February 05, 2013 -- It’s official. Beach hazards are a greater risk for visitors than for locals, according to research by Australia's Life Saving Victoria.
Using cutting-edge Geographic Information System (GIS) technology from industry leaders Esri Australia, Life Saving Victoria has mapped the locations of the state’s drowning deaths with data relating to the victims’ usual residences.
Life Saving Victoria Risk and GIS Development Manager Rob Andronaco said while there are a range of factors that contribute to drowning, results uncovered with the GIS technology suggests unfamiliarity with the area could be amongst the most telling.
“We’ve found a pattern in that the majority of people who have drowned along the coast have travelled from Melbourne to a beach outside their local area,” Mr Andronaco said.
“This suggests factors such as being unfamiliar with the risks in that particular area, or a reduced level of care being taken because they are on holiday or relaxing, may contribute to the risk of drowning.”
Life Saving Victoria reported 38 drowning deaths in the state from the start of July 2011 to the end of June 2012, an increase of three deaths on the previous period.
Mr Andronaco said Life Saving Victoria is trialling GIS technology to understand the factors behind drowning incidents and better apply injury prevention and safety promotion strategies.
“Future directions include use of GIS technology to help improve capture and reporting of incident and rescue data by lifesavers at patrolled beaches in Victoria,” Mr Andronaco said.
“We will use Esri Australia’s GIS technology to map the circumstances of each incident – such as the victim’s age, place of residence and the type and location of the body of water – so that we can analyse and visualise the relationships between these factors.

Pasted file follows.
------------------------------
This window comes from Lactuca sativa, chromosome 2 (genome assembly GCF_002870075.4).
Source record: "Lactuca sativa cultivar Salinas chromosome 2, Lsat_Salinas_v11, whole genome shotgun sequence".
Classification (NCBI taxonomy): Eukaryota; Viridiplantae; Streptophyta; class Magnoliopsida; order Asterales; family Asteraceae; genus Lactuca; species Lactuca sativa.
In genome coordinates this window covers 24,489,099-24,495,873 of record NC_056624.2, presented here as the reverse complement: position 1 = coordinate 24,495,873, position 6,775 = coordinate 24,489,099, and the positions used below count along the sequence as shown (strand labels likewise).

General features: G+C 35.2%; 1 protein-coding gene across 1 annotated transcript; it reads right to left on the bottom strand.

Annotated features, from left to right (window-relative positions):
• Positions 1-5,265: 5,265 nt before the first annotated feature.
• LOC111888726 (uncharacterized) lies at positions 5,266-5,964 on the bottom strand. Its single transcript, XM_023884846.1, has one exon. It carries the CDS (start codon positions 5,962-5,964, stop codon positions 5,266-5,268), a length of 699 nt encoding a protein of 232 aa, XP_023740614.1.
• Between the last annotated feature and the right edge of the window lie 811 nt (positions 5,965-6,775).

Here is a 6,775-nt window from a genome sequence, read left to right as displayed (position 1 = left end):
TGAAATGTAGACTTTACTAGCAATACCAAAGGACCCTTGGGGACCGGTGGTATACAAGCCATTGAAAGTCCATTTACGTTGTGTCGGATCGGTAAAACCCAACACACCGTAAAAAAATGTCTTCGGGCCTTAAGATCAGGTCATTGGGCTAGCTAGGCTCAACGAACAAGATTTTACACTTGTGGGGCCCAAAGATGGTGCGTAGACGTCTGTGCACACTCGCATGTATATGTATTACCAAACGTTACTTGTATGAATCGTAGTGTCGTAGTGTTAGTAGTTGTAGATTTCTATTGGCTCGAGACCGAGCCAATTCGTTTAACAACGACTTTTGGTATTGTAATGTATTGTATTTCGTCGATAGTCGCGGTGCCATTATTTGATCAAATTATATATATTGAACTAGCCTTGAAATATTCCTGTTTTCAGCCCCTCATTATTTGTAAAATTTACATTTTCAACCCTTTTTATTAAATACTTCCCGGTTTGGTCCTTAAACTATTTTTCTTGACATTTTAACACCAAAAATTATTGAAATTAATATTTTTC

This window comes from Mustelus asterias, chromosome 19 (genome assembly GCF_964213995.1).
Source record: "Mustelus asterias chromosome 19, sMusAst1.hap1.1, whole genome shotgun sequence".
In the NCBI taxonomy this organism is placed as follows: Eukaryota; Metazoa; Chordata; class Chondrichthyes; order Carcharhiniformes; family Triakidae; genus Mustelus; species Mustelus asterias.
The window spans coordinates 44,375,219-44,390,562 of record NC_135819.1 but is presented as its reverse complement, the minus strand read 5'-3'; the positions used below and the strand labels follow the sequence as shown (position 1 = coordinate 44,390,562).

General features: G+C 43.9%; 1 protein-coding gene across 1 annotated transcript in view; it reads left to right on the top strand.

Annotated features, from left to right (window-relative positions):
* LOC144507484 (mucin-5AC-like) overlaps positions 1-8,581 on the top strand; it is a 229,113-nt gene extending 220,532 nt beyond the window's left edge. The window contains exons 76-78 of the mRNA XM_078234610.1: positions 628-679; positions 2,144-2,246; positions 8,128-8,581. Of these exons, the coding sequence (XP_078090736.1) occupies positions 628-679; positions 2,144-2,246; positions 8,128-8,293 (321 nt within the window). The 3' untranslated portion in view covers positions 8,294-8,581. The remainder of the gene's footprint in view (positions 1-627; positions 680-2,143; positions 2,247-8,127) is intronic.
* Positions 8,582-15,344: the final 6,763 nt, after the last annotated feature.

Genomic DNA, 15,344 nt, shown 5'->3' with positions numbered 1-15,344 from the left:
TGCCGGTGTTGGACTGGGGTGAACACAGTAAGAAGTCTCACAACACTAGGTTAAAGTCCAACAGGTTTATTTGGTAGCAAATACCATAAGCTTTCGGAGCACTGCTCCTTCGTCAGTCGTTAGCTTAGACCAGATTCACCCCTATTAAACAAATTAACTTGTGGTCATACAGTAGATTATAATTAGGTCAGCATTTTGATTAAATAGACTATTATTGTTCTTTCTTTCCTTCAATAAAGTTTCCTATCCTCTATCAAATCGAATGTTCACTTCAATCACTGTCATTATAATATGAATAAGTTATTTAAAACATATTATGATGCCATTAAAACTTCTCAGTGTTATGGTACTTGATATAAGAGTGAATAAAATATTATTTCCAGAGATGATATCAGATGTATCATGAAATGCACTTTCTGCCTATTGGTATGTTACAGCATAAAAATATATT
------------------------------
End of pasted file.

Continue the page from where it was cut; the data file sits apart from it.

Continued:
“For example, visualising the connection between the location of the drowning and where the victim usually resides helps us establish and classify risk areas, so resources, education programs, signage and other drowning prevention measures can be established and supported to reduce the occurrence of future incidents.”
Esri Australia Business Manager Bertrand Gauch said in terms of water safety research and management, Life Saving Victoria had set a benchmark in the use of GIS technology for other lifesaving organisations across Australia.
“Most drowning deaths are preventable, so if lifesaving organisations can better understand why they happen, more lives can be saved,” Mr Gauch said.
“Life Saving Victoria has shown that GIS technology can offer a proverbial lifeline – from underpinning research into the causes of drowning, to planning and directing school education campaigns.
“It is our goal to continue to engage with lifesaving bodies across the country to help them use GIS technology to reduce the incidence of drowning.”